One in four people admit they have actively avoided conversations with disabled people, research shows, prompting concerns that there is a ”silent epidemic” of isolation across the UK.
A survey of more than 2,000 people by national disability charity Sense found that half (52 per cent) believed they had much in common with disabled people, with “fear of causing offence”, “feeling uncomfortable” and “not knowing what to talk about” the most commonly cited reasons for avoiding conversations.
The research, conducted as part of the Jo Cox Commission on Loneliness, highlights the disproportionately high levels of loneliness among disabled people. More than half (53 per cent) said they felt lonely and just under a quarter (23 per cent) said they experienced loneliness on a typical day, according to the charity.
Young adults under the age of 24 were twice as likely to have avoided conversations with disabled people. They were also found to be the least likely to meet disabled people, with nearly a quarter (23 per cent) of those surveyed unable to recall the last time they encountered someone with a disability. More than three quarters of disabled young people said they suffered from loneliness.
Labour MP Rachel Reeves, who is co-chairing the Jo Cox Commission on Loneliness, said it was crucial that misconceptions about disability are fought in order to reduce loneliness among disabled people.
“Many of the barriers to building social connections for disabled people are practical ones, such as the need for accessible transport and buildings, financial support and appropriate social care; but public attitudes also play a part in the risk of loneliness for people with disability,” she said.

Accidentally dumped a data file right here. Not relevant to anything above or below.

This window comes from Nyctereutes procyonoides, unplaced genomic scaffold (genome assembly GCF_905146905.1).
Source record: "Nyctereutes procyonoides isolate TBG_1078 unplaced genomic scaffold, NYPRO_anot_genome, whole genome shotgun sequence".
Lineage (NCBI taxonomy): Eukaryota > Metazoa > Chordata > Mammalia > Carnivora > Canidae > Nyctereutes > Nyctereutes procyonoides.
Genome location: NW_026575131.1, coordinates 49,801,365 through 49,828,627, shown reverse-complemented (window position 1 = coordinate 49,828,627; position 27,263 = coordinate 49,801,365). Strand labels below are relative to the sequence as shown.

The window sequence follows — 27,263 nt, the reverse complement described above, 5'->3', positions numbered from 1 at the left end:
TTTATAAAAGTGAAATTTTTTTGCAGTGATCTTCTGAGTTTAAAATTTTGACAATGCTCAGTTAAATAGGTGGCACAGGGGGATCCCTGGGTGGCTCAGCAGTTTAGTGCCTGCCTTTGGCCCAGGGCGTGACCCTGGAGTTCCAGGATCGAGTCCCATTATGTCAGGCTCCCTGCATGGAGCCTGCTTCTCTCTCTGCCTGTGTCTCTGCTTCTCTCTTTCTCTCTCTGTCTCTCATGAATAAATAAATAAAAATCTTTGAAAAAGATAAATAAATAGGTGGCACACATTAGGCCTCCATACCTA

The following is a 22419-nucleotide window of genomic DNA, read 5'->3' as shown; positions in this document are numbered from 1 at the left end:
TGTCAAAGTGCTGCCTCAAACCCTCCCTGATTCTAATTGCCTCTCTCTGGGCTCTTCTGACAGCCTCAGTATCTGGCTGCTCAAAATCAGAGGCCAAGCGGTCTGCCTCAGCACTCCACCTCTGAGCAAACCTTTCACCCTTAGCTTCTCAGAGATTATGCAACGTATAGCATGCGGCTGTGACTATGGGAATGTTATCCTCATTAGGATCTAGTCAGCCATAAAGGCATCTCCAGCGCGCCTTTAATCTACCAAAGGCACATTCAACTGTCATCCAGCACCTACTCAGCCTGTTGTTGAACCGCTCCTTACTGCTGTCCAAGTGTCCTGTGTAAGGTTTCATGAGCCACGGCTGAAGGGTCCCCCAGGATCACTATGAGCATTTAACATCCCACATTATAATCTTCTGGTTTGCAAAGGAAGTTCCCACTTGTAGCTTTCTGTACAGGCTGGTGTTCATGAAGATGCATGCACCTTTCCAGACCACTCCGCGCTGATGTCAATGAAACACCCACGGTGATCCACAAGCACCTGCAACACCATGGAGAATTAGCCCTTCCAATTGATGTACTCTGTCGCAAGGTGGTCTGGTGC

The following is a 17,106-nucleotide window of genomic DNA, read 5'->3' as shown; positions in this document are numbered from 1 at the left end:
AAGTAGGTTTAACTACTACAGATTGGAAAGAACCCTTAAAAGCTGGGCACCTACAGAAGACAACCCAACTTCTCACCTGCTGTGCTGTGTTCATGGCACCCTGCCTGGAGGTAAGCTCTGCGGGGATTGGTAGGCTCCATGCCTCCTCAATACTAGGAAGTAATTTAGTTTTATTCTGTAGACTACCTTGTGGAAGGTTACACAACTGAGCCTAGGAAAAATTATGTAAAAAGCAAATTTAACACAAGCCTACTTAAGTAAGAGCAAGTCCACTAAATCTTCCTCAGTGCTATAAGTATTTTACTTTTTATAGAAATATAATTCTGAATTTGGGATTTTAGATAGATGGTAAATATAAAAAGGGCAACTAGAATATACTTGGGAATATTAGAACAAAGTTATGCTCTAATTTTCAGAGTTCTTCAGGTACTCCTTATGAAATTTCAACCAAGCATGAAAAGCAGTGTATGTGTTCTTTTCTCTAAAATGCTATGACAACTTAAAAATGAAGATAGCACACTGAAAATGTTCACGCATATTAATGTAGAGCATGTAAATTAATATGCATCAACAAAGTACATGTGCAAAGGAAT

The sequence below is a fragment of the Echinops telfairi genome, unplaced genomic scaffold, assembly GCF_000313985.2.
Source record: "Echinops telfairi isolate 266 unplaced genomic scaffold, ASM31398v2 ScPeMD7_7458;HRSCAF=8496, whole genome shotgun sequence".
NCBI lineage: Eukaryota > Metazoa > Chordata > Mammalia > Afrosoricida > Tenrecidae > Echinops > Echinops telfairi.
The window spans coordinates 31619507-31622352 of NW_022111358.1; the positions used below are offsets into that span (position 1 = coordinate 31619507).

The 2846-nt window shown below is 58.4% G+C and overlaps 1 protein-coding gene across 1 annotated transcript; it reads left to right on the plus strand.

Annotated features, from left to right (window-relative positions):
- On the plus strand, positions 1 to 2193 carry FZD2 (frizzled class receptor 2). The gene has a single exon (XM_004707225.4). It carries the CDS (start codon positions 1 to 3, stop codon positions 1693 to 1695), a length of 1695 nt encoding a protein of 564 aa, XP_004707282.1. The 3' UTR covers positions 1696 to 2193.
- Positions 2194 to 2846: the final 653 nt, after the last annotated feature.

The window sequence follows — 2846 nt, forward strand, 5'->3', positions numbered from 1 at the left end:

“Increasing awareness of different conditions and battling misconceptions about disability are both important steps to help reduce loneliness amongst disabled people.”
Deputy CEO of Sense, Richard Kramer, meanwhile said: "Loneliness is disproportionally high amongst disabled people, many of whom say they feel lonely every single day.
“We all have things in common; however, outdated attitudes towards disability are still preventing people from striking up conversations and finding the shared interests that are often the key to friendship.
“Better understanding of disability and a shift in societal awareness are a key step in allowing disabled people to play a full part in society with the same opportunities to make connections as everybody else.”
The Department of Health has been contacted for comment.
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